Treading in to what is normally the Cheap Geek’s space, based on a series of conversation with Scott, Kingsley Martin and our library team, we developed an idea we think may bring high value to law firms and breathe new life into the role of the legal librarian.
We are faced with the challenge of deploying a next generation, analysis-level knowledge management (KM) project. I have previously posted on the evolution of legal KM, moving from Search to Collaboration and into Analysis. It’s this Analysis KM stage that I find very interesting. The challenge comes about in how to implement Analysis KM. This is no longer simply a system you implement and market to the firm. Following on Greg’s excellent post last week, this is not your pretty interface KM. Instead, Analysis KM requires a new kind of human participation.
Adding another layer to this thought process – the major difference between US and UK legal KM has always been focused on the role of humans. In the UK, KM is human centric via the use of Practice Support Lawyers (PSLs). In the US it’s been technology centric. My sense is that both sides have tried to co-opt the other’s approach into their own, but only with limited success. A nice middle ground would seem to be KM that leverages humans and technology in a new, higher-value way.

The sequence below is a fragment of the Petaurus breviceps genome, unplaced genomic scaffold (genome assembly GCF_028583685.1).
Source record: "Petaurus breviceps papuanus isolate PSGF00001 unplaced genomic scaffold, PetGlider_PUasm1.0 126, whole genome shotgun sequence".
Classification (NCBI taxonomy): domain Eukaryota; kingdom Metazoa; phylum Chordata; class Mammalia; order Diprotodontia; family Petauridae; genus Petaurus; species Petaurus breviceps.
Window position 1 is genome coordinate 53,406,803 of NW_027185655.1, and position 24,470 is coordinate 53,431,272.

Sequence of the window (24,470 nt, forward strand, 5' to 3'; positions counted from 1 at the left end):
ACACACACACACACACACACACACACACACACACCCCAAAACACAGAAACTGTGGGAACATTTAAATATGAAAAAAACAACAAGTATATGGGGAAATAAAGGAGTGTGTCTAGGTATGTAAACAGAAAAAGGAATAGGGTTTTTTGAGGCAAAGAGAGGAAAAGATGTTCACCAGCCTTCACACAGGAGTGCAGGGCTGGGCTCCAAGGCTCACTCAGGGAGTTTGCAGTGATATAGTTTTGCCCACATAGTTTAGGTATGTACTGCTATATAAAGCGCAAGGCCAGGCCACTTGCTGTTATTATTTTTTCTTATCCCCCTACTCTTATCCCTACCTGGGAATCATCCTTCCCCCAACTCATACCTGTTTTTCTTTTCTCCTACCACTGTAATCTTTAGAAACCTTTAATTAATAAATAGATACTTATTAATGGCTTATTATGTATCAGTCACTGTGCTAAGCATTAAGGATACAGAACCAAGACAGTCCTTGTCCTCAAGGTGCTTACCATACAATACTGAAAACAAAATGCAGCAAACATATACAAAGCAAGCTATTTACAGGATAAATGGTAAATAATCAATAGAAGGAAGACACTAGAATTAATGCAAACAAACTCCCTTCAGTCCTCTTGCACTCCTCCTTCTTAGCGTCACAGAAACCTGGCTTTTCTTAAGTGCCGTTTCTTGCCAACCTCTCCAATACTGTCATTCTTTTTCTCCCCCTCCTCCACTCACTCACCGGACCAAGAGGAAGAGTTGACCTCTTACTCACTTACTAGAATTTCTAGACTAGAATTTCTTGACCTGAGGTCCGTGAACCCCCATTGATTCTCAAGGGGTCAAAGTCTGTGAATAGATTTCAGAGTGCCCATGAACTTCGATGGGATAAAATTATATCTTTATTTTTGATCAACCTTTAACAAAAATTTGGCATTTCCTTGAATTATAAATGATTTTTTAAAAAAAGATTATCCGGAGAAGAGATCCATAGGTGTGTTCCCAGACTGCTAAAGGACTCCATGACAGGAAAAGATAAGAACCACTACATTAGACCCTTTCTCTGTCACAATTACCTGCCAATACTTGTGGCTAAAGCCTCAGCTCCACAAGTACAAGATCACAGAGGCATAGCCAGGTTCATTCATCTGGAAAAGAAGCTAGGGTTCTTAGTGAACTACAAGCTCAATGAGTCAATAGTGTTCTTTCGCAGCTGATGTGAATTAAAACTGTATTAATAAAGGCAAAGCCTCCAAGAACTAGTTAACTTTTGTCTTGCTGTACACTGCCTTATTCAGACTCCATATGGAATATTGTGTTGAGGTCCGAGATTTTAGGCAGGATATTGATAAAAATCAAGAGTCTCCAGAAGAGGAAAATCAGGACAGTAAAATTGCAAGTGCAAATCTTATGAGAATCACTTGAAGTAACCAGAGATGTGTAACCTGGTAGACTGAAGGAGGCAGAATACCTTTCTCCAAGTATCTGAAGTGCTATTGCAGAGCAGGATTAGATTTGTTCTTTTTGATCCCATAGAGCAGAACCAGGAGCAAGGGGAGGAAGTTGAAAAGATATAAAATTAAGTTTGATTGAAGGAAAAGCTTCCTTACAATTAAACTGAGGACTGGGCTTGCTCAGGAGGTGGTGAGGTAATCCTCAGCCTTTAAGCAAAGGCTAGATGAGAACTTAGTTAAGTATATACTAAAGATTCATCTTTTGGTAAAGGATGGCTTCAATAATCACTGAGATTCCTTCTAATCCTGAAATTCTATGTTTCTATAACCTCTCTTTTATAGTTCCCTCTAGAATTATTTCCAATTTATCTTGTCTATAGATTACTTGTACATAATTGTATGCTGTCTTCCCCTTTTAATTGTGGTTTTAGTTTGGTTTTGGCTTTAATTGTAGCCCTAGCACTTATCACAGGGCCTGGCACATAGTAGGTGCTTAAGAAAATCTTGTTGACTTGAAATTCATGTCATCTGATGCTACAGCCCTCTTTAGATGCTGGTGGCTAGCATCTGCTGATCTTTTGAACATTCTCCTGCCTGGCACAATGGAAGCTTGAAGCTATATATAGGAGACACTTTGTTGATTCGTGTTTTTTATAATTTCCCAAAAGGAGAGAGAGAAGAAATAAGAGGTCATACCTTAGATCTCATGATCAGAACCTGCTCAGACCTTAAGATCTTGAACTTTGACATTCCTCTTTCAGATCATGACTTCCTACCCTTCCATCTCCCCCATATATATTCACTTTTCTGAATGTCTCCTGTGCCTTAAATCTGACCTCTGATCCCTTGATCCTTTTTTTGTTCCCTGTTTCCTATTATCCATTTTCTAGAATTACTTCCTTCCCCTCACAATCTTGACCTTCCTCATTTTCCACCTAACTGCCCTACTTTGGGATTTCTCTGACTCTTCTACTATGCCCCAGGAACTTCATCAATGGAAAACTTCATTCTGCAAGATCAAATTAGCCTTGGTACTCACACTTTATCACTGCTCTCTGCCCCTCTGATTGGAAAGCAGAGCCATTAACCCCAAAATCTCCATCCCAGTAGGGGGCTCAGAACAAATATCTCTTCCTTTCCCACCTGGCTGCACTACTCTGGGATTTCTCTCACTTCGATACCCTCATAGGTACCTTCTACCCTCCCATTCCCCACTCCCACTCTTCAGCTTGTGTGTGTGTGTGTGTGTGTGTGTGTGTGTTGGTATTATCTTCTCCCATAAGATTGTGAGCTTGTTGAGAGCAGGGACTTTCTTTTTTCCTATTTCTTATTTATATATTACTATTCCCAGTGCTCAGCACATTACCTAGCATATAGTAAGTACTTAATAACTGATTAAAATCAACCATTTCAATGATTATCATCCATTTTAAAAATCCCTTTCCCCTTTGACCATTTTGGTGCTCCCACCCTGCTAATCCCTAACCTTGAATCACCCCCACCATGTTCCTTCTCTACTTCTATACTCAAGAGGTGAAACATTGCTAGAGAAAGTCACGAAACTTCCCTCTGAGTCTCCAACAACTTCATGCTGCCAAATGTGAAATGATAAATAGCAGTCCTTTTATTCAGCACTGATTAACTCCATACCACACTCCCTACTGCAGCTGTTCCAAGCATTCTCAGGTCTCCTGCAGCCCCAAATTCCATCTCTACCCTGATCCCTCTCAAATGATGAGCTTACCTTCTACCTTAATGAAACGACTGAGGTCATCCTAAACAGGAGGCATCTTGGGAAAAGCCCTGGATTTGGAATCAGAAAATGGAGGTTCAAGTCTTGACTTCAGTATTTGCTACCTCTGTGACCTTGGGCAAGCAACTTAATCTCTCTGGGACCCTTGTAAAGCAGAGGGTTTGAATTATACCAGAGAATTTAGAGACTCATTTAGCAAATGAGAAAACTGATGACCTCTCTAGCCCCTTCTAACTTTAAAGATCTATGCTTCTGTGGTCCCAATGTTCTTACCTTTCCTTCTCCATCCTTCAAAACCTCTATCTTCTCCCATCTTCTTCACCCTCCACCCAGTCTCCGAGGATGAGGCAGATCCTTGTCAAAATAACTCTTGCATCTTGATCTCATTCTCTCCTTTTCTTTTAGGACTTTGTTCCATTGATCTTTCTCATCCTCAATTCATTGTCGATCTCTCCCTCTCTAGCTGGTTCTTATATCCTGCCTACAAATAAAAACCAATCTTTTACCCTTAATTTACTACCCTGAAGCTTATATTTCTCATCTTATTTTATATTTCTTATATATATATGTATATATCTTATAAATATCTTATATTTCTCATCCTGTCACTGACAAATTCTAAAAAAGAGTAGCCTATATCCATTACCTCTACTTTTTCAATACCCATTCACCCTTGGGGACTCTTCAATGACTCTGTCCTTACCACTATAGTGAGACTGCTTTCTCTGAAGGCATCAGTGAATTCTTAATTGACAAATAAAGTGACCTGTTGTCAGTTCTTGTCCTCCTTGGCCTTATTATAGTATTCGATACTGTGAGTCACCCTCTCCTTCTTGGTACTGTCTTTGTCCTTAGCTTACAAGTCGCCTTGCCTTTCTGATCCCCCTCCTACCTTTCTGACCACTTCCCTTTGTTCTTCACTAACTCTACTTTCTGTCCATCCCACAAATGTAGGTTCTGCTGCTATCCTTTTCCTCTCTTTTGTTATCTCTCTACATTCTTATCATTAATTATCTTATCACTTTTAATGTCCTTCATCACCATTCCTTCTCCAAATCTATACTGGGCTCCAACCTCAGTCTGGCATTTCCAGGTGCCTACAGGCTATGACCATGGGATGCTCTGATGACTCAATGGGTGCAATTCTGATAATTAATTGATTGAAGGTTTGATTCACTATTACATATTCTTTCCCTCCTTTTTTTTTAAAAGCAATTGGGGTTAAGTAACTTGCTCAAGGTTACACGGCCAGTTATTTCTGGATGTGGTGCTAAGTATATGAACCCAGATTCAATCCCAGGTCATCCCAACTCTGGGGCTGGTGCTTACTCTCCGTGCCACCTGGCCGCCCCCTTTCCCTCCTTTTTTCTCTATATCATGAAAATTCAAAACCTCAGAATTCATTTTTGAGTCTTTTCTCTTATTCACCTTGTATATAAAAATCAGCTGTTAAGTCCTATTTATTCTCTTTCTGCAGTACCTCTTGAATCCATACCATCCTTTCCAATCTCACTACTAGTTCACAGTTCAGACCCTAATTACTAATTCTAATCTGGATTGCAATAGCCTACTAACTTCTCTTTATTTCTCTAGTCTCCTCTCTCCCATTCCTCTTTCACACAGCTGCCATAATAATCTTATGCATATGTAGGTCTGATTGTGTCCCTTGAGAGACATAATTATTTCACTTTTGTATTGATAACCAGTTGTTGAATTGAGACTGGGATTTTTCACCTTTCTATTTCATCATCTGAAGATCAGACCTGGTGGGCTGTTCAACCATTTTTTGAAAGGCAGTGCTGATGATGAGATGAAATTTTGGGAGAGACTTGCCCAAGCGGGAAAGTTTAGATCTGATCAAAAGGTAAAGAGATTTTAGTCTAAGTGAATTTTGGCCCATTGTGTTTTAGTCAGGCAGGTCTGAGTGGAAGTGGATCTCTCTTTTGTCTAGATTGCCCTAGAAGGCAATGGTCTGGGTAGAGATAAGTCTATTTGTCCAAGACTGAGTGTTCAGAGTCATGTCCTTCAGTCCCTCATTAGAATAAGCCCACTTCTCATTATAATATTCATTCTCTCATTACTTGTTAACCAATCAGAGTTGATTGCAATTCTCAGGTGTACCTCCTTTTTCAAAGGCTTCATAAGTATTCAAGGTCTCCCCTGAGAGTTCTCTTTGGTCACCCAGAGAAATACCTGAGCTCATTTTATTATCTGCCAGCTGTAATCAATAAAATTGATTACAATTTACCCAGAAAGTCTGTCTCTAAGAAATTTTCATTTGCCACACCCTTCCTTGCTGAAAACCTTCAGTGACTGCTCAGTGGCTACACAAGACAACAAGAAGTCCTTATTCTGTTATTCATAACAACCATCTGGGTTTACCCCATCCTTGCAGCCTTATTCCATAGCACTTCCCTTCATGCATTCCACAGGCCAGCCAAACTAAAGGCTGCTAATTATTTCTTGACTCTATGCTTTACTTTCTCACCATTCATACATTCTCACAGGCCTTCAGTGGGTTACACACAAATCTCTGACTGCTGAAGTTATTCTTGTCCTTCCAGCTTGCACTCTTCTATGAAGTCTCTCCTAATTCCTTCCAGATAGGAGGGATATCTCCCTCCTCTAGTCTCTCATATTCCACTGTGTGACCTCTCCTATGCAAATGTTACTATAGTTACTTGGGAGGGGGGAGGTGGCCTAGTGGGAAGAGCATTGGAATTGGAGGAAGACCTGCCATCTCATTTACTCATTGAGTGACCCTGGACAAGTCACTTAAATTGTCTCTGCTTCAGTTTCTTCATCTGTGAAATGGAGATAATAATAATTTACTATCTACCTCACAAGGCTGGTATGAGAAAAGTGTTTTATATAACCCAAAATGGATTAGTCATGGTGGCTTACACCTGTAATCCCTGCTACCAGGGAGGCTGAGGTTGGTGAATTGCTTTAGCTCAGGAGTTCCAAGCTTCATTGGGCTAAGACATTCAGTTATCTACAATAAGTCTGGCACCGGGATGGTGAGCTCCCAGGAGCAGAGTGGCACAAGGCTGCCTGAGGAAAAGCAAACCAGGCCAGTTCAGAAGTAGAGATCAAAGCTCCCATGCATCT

Enter the Legal Librarian.
In exploring the use of KIIAC (Kingsley’s wonderful, magical new KM tool), we struggled to find the right kind of owner within the firm. By chance, Scott and I presented to our Library Team this week on developments in the market. One question we received was “How can we help?” Which lead us to the epiphany in question: Why not use librarians in a quasi-PSL role to become the experts on Analysis KM applied to specific practices?
Our initial exploration of this idea is very promising. Librarians are very well suited to this role, both in terms of knowledge and skill-sets. Additionally, they are not as bound to the billable yoke and are therefore able to consistently participate in a project like this.
And the librarians? So far they love the idea. This puts them on the cutting edge of the practice of law. We’ll see how this evolves, but so far, so good.